With the support of a major consumer group, U.S. regulators have reintroduced bicameral legislation aimed at supporting FERC in addressing energy market manipulation.


S.1410, better known as the Energy Consumer Protection Act of 2023, would provide the Federal Energy Regulatory Commission with tools to enforce existing laws by allowing them to ban companies from trading in energy markets if they manipulate the electricity or natural gas markets or file false market information.

U.S. Representatives Jan Schakowsky (D-IL), Sean Casten (D-IL) and Don Beyer (D-VA) reintroduced the legislation earlier this month. Companion legislation was introduced in the Senate by U.S. Senators Catherine Cortez Masto (D-NV) and Maria Cantwell (D-WA).

“We must do everything we can to ease the burdens Americans have already suffered due to climate change,” said Rep. Casten. “Our bill, the Energy Consumer Protection Act, will help bring down energy costs for families across the country by giving FERC the additional authorities it needs to prevent market manipulation.”

In backing the proposed legislation on behalf of the Industrial Energy Consumers of America (IECA), CEO Paul Cicio said his organization supports efforts to provide FERC “with additional enforcement authority to penalize companies that repeatedly manipulate electricity and natural gas markets. This includes fraudulent price reporting.”

The IECA is a nonpartisan association of manufacturing companies representing 12,000 facilities nationwide.

With summer rapidly approaching, federal and state legislators are looking to protect energy consumers from rising costs after California and other Western markets experienced record high natural gas prices this past winter. The California Public Utilities Commission has launched an investigation into the price spikes, along with a review of potential threats to natural gas and electric reliability.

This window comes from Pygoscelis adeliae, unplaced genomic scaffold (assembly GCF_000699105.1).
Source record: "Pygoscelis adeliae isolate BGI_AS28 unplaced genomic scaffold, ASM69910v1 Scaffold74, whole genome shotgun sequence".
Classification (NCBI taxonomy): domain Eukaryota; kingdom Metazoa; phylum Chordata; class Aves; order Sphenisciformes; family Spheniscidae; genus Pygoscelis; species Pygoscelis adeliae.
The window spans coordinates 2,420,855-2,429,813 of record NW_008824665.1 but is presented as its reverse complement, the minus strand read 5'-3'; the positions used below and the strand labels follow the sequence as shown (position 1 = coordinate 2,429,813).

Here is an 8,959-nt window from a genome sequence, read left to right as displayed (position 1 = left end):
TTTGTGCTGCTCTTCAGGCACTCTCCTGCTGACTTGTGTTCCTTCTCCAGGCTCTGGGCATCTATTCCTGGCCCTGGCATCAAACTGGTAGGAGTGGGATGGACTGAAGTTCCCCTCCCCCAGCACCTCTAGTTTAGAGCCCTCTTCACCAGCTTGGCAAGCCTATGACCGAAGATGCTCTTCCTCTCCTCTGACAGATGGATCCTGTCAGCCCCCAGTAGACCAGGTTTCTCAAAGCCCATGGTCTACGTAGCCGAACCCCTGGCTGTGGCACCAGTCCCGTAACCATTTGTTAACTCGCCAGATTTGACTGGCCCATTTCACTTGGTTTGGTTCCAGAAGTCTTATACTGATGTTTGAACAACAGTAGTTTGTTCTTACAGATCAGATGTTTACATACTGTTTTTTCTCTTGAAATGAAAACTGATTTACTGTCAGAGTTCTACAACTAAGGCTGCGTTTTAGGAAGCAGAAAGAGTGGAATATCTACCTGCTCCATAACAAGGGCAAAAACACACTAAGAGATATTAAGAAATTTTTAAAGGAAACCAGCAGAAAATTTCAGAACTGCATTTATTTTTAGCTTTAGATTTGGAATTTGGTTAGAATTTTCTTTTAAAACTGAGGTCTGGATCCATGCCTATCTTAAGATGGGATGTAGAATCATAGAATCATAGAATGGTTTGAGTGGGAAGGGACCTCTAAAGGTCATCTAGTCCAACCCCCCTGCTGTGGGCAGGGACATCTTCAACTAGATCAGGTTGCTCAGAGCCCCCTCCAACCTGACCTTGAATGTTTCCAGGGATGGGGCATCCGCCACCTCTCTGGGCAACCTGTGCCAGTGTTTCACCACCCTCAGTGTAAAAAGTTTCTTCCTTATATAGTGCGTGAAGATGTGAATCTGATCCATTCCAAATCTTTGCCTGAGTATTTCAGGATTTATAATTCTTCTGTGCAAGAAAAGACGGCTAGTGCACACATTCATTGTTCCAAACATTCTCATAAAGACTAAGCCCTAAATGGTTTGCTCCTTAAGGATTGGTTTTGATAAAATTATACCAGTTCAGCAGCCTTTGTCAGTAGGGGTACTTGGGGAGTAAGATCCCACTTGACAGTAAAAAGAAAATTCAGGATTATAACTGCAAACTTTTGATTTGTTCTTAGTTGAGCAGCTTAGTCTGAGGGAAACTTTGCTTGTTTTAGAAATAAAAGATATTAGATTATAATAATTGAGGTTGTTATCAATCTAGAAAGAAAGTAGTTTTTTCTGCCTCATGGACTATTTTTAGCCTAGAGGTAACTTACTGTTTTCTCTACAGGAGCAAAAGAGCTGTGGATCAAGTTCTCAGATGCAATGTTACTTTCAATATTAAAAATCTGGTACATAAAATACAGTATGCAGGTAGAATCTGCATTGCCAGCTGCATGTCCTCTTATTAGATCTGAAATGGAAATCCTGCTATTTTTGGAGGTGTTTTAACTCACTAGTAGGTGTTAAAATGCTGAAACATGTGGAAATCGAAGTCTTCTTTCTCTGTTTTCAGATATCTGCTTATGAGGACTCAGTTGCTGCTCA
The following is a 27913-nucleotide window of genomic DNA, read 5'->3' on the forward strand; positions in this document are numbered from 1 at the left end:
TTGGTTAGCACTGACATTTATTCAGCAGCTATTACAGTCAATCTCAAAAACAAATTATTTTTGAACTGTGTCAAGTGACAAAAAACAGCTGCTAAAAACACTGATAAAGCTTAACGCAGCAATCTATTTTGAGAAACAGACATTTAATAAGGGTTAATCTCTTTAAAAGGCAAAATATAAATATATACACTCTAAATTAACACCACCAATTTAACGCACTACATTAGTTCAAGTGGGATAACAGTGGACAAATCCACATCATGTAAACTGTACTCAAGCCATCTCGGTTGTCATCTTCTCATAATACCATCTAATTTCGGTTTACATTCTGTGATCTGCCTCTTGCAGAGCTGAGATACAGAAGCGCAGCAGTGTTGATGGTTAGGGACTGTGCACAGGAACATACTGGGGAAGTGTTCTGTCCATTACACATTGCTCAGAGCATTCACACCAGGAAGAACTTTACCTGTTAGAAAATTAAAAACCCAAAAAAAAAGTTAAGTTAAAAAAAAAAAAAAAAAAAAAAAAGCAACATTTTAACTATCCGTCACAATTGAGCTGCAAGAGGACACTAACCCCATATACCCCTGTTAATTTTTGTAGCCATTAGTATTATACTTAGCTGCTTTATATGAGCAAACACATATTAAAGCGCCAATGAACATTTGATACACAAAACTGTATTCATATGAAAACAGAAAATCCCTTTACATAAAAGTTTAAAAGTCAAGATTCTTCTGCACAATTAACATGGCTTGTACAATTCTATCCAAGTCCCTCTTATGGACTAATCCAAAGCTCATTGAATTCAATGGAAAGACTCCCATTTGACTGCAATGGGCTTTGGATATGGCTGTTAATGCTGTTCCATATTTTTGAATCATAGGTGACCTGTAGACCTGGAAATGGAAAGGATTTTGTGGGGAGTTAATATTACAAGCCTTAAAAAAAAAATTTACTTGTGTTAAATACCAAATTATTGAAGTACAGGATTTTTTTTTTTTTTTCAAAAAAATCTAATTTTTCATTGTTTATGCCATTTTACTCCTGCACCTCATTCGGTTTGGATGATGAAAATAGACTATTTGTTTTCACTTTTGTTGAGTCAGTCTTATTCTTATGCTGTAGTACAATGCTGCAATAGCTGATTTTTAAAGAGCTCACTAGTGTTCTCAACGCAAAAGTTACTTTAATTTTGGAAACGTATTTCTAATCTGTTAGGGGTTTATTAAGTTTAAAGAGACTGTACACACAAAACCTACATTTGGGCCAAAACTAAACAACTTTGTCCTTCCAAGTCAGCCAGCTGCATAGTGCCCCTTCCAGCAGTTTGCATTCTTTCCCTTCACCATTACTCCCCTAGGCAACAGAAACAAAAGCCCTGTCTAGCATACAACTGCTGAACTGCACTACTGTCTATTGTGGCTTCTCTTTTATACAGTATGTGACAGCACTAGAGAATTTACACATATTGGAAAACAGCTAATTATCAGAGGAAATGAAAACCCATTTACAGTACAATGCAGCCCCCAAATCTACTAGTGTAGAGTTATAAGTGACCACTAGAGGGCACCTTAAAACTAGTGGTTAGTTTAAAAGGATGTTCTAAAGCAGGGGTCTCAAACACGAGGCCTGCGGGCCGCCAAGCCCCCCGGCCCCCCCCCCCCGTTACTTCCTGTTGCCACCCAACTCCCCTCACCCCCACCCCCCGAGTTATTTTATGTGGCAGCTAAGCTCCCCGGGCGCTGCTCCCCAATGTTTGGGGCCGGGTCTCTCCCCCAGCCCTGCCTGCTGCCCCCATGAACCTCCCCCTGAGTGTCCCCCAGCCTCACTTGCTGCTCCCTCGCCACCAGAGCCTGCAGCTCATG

Earlier this year, California Gov. Gavin Newsom (D) sent a letter to FERC Chairman Willie Phillips, calling on FERC to investigate “whether market manipulation, anticompetitive behavior, or other anomalous activities” were driving the higher prices in western gas markets…

“…If warranted, I ask that FERC bring its full enforcement powers and resources to bear to protect customers,” Newsom said. 

In response, FERC stated that it was conducting surveillance to determine whether any market participants engaged in behavior that contributed to, or took advantage of, the high natural gas prices.

Meanwhile, in 2021, Winter Storm Uri sent natural gas and electricity prices skyrocketing to previously unheard of levels as the bitter temperatures wreaked havoc throughout the industry. FERC subsequently opened an investigation, with initial findings indicating that “some anomalies” may have been caused by natural gas market manipulation.

Then-FERC Chairman Richard Glick said the regulator was unable to probe some aspects of the possible illegal activity because the main Texas power grid, the Electric Reliability Council of Texas (aka ERCOT), manages 90% of the state and operates independently.

FERC, the North American Electric Reliability Corporation (NERC) and NERC’s regional entities in late 2022 also launched a joint inquiry to review the “severe cold weather” that occurred over the Christmas weekend that “contributed to power outages affecting millions of electricity customers across the country” (No. R23-12).

Winter Storm Elliott ushered in a historic tropical bomb cyclone that led to blizzard conditions and winter storms across most of Canada and the United States beginning Dec. 21 through Dec. 26. About 70 people were killed, including at least 34 people in Erie County, NY, where Buffalo was slammed by up to 50 inches of snow.